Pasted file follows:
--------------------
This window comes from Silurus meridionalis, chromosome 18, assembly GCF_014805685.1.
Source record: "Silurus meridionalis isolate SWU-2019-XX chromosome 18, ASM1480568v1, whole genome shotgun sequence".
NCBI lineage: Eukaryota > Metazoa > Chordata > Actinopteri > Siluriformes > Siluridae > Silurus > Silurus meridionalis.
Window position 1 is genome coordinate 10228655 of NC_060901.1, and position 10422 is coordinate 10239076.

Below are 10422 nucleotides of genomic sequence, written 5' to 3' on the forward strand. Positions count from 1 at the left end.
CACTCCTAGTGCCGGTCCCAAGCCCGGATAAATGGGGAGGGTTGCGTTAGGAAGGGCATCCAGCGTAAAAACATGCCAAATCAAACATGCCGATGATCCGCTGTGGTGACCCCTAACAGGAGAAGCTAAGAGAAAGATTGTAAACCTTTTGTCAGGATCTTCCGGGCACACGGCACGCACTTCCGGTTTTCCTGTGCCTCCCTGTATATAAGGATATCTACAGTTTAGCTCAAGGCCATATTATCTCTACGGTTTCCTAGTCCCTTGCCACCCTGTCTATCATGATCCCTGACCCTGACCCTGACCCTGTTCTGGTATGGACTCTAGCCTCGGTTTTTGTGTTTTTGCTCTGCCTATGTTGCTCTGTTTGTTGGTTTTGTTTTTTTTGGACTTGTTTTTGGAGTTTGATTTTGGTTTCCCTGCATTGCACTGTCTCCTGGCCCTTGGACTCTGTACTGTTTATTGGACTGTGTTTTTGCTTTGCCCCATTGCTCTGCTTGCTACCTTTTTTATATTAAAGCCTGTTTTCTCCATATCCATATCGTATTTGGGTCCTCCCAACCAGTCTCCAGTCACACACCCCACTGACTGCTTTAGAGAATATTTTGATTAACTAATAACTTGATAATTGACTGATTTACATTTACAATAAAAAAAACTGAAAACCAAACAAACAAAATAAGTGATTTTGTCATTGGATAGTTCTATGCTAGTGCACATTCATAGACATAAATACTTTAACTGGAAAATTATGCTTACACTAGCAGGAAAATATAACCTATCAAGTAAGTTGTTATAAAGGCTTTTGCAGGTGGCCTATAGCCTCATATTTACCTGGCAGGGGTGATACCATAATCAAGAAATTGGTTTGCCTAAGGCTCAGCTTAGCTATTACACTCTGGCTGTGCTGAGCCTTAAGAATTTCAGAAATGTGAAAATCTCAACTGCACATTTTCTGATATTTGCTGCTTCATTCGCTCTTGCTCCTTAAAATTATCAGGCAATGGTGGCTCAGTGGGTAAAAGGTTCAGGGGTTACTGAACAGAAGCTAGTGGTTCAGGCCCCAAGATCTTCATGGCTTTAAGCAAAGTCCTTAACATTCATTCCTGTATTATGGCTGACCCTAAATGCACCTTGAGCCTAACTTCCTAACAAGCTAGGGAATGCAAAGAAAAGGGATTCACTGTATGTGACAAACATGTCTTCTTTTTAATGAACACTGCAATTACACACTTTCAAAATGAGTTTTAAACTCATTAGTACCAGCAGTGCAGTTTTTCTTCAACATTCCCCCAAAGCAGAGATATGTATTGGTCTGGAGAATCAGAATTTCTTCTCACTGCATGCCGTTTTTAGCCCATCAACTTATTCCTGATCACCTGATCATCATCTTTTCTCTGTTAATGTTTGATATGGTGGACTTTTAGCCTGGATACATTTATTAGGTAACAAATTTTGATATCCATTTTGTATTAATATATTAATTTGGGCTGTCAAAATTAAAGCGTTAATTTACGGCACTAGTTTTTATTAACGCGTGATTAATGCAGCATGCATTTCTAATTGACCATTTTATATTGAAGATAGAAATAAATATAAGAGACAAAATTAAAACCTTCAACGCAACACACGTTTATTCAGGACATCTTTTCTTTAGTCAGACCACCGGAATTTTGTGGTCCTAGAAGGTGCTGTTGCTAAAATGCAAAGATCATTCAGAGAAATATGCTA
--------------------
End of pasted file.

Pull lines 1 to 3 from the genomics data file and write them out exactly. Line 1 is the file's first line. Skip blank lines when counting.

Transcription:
This window comes from Silurus meridionalis, chromosome 18, assembly GCF_014805685.1.
Source record: "Silurus meridionalis isolate SWU-2019-XX chromosome 18, ASM1480568v1, whole genome shotgun sequence".
NCBI lineage: Eukaryota > Metazoa > Chordata > Actinopteri > Siluriformes > Siluridae > Silurus > Silurus meridionalis.